A: The value of automated tests is not mainly in finding bugs, although any bugs found are of course useful to know about. But if you have automated regression tests, they don’t find many bugs anyway, so automating them doesn’t change that.

Getting nervous when you don’t find many bugs is a good thing to do with testing, especially if you main aim is to find as many as possible – but this would be less with automated regression tests, since the main aim is to confirm that things that worked before are still working.

One way to show the value of automation (not the only way but simple and useful) is to use “”EMTE”” – Equivalent Manual Test Effort. Whenever an automated test is run, you “”clock up”” the time that it would have taken had that test been done manually. You don’t have time to do the tests manually, of course, but the automation is covering some ground that could be done manually if you had the resource. There is a short article about this by Mark Fewster which I could send you – just email me.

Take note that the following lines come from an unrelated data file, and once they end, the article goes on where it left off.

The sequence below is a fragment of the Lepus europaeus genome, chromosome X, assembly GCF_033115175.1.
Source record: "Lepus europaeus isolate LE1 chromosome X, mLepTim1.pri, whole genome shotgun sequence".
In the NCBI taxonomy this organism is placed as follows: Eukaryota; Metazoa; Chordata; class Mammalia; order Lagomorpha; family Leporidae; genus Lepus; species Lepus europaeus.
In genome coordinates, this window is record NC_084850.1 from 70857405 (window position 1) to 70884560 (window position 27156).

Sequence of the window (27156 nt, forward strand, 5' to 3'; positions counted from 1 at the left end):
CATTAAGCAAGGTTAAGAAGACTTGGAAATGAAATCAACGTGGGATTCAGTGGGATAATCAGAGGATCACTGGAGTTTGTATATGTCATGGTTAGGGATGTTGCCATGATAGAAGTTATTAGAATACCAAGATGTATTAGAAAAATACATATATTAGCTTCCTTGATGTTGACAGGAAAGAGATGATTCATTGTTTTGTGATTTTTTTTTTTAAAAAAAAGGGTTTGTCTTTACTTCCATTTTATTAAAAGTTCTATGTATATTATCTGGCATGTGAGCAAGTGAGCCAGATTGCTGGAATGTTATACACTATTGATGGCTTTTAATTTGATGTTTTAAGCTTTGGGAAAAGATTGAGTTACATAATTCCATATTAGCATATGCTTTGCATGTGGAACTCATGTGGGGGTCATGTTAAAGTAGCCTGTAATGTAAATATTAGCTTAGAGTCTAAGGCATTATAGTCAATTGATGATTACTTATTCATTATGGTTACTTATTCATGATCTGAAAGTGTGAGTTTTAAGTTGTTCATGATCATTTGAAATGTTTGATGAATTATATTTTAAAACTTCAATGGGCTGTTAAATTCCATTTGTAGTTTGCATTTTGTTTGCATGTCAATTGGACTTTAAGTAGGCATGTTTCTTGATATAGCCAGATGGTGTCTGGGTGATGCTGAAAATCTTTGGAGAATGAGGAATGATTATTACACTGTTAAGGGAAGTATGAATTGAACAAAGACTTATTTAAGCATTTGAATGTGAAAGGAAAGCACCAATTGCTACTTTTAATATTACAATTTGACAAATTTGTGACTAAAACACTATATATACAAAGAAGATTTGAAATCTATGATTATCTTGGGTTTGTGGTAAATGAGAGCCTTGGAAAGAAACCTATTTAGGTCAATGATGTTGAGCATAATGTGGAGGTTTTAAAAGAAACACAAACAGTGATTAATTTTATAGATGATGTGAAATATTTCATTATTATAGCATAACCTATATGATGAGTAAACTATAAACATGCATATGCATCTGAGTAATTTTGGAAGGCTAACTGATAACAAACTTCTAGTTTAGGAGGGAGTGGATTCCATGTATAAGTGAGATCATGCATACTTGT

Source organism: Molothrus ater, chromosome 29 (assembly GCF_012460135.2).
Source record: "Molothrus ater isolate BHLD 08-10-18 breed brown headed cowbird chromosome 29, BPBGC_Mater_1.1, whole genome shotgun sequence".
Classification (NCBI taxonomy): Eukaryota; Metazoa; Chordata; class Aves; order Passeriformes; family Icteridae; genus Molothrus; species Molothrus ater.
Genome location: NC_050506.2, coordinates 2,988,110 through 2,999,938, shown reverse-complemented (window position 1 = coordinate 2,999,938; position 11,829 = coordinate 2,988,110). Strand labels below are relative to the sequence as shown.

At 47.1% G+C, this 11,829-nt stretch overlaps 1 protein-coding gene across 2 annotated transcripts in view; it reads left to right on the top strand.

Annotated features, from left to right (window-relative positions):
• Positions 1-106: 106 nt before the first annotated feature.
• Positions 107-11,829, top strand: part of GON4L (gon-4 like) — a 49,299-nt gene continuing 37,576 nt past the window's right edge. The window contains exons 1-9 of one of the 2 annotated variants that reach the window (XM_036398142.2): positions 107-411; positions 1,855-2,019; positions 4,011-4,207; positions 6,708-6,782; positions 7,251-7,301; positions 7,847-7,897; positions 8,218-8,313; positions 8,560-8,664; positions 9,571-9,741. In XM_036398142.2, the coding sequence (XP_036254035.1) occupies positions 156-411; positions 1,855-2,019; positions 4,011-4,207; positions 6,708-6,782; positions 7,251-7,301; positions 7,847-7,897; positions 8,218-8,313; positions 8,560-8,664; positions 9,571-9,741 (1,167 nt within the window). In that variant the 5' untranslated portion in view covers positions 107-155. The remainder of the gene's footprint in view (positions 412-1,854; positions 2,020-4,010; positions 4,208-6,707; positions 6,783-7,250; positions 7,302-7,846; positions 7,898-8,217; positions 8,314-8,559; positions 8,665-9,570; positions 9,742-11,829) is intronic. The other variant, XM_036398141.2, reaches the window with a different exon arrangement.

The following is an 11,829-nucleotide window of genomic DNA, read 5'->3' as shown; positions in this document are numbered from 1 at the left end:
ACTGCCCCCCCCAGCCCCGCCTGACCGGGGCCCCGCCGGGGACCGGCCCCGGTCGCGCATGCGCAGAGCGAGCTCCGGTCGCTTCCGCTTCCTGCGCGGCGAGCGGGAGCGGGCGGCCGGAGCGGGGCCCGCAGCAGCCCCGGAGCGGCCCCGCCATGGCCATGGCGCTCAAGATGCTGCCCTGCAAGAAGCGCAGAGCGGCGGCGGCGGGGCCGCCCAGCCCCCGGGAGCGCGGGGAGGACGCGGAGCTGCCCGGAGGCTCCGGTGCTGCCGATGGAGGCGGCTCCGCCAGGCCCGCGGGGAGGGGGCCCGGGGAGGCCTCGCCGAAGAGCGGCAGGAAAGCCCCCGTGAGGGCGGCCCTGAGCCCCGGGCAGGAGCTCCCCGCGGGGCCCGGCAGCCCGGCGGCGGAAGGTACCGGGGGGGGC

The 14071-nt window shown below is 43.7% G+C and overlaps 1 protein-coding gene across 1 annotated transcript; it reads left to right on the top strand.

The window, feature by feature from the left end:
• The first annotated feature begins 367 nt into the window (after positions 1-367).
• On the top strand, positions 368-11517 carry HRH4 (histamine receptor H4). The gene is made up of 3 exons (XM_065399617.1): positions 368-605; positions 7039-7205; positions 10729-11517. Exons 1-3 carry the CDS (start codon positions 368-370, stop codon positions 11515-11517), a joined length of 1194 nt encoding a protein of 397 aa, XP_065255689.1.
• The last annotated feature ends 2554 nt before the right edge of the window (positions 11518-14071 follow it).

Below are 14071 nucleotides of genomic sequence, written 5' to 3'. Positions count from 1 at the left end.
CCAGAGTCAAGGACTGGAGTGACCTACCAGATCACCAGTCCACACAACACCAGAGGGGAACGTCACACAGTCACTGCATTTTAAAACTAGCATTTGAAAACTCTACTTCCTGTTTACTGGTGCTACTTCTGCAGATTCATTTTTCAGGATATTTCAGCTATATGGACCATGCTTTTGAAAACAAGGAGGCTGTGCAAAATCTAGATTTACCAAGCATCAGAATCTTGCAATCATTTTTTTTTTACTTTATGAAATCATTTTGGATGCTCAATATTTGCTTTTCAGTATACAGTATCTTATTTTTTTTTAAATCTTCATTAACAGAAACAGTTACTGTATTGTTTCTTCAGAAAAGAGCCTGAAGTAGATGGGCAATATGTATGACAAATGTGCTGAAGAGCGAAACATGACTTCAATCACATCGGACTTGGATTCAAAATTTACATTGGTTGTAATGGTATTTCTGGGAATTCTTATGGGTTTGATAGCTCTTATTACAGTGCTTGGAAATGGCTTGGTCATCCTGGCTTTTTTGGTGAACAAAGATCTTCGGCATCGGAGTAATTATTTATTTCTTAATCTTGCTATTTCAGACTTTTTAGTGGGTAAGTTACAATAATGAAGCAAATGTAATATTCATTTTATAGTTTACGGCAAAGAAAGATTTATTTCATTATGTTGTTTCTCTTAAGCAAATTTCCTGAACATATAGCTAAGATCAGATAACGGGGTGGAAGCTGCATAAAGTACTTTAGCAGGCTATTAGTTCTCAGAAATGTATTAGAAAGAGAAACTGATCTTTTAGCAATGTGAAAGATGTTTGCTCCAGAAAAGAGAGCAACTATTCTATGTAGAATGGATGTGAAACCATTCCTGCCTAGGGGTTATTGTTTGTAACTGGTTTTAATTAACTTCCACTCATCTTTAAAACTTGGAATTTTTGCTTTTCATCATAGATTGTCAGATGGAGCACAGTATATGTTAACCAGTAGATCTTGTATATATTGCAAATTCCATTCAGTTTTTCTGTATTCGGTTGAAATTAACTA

Q: The message is’nt changed the last decade. Doe we reach the right people?

(from Eibert Dijkgraaf)

A: A rather cynical view, but I’m afraid that to some extent at least you are right. But one reason for this is that there are new people coming into testing all the time, and they don’t know the things that we have learned over the past years and decades. So there will always be some “”telling the same message””, a bit like children who are just starting school keep having to be taught to read. (Does this make sense?)


Q: we are following scrum ,in one sprint when stories are developd we manually test them – we don’t have enough time for automation in that sprint – what’s your suggestion regarding test automation in scrum?

Q: how can we show the benefit of automation- in which form?

(from Erfana Sikder)

A: For the answer to your 2nd question, please see the answer to Elbert’s question just before.

It can work well to automate in the following sprint – don’t leave it any later than that though. So sprint A you test manually and release. Then while Sprint B is developed and tested manually, you go back to the tests for A and decide which tests will become part of the regression pack and automate those tests (and test the automation). Then Sprint B is released and you start work on C. At this point you are manually testing C, automating tests for B and running automated regression tests for A. As time goes on, you manually test the current sprint, automate the previous sprint and benefit from automated regression tests for all the other sprints.